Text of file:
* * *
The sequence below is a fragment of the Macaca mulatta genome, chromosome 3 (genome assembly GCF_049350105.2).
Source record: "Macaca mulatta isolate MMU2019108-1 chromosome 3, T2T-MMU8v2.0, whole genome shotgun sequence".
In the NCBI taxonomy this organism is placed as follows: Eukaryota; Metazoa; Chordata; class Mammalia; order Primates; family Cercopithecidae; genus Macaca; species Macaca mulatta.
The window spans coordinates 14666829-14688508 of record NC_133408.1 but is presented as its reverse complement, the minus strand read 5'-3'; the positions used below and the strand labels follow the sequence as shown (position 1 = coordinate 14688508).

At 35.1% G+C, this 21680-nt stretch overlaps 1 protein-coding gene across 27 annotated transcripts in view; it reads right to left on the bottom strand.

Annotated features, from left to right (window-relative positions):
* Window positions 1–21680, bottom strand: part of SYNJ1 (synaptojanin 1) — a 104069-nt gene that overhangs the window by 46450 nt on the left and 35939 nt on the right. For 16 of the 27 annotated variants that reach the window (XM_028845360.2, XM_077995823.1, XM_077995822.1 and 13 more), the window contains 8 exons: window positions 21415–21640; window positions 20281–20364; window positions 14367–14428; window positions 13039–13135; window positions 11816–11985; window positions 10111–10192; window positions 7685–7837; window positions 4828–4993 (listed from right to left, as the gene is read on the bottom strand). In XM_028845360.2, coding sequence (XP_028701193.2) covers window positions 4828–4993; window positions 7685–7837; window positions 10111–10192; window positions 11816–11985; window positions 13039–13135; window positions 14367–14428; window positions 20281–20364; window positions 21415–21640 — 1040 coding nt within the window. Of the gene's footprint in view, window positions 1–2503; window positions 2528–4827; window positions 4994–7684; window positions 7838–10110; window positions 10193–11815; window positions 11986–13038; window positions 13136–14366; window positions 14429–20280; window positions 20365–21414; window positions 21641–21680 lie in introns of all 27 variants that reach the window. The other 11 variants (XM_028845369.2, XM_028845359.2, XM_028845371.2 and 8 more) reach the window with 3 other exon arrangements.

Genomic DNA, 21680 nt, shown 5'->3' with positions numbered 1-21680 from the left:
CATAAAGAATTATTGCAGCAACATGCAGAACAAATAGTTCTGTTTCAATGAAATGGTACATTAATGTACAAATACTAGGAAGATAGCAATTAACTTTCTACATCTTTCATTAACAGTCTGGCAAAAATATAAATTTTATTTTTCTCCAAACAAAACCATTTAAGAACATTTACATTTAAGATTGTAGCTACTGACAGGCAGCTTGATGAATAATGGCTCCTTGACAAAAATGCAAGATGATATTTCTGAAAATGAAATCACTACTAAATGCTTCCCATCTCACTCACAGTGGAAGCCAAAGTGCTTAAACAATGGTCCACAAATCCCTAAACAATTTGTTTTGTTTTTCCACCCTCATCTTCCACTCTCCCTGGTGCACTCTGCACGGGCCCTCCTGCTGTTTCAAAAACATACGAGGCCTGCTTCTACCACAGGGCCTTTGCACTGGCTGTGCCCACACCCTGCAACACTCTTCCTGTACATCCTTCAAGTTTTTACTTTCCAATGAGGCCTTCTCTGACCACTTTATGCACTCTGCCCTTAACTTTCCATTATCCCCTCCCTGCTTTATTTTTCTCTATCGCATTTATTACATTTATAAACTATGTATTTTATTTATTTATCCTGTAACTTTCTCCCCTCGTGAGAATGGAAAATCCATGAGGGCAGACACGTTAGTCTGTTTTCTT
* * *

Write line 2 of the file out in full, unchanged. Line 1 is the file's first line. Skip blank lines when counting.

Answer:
Source record: "Macaca mulatta isolate MMU2019108-1 chromosome 3, T2T-MMU8v2.0, whole genome shotgun sequence".